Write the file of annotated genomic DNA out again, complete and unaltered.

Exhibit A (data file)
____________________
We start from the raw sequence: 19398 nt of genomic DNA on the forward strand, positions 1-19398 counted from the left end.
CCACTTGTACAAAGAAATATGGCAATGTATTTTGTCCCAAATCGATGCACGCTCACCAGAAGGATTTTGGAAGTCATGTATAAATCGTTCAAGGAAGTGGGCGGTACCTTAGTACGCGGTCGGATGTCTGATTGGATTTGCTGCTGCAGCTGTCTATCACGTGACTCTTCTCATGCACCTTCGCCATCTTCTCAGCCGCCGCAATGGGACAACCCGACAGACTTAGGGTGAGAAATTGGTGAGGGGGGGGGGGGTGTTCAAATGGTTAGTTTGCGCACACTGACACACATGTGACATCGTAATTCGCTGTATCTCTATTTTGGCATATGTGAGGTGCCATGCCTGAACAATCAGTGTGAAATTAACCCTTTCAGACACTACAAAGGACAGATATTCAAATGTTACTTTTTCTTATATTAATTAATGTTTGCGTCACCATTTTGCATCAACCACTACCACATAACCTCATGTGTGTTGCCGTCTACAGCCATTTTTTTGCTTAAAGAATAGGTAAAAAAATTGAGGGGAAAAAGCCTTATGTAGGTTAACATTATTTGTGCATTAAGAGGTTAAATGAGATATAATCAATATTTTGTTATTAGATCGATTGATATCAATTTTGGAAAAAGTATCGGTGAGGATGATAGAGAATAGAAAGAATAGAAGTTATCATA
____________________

We start from the raw sequence: 19398 nt of genomic DNA on the forward strand, positions 1-19398 counted from the left end.
CCACTTGTACAAAGAAATATGGCAATGTATTTTGTCCCAAATCGATGCACGCTCACCAGAAGGATTTTGGAAGTCATGTATAAATCGTTCAAGGAAGTGGGCGGTACCTTAGTACGCGGTCGGATGTCTGATTGGATTTGCTGCTGCAGCTGTCTATCACGTGACTCTTCTCATGCACCTTCGCCATCTTCTCAGCCGCCGCAATGGGACAACCCGACAGACTTAGGGTGAGAAATTGGTGAGGGGGGGGGGGGTGTTCAAATGGTTAGTTTGCGCACACTGACACACATGTGACATCGTAATTCGCTGTATCTCTATTTTGGCATATGTGAGGTGCCATGCCTGAACAATCAGTGTGAAATTAACCCTTTCAGACACTACAAAGGACAGATATTCAAATGTTACTTTTTCTTATATTAATTAATGTTTGCGTCACCATTTTGCATCAACCACTACCACATAACCTCATGTGTGTTGCCGTCTACAGCCATTTTTTTGCTTAAAGAATAGGTAAAAAAATTGAGGGGAAAAAGCCTTATGTAGGTTAACATTATTTGTGCATTAAGAGGTTAAATGAGATATAATCAATATTTTGTTATTAGATCGATTGATATCAATTTTGGAAAAAGTATCGGTGAGGATGATAGAGAATAGAAAGAATAGAAGTTATCATA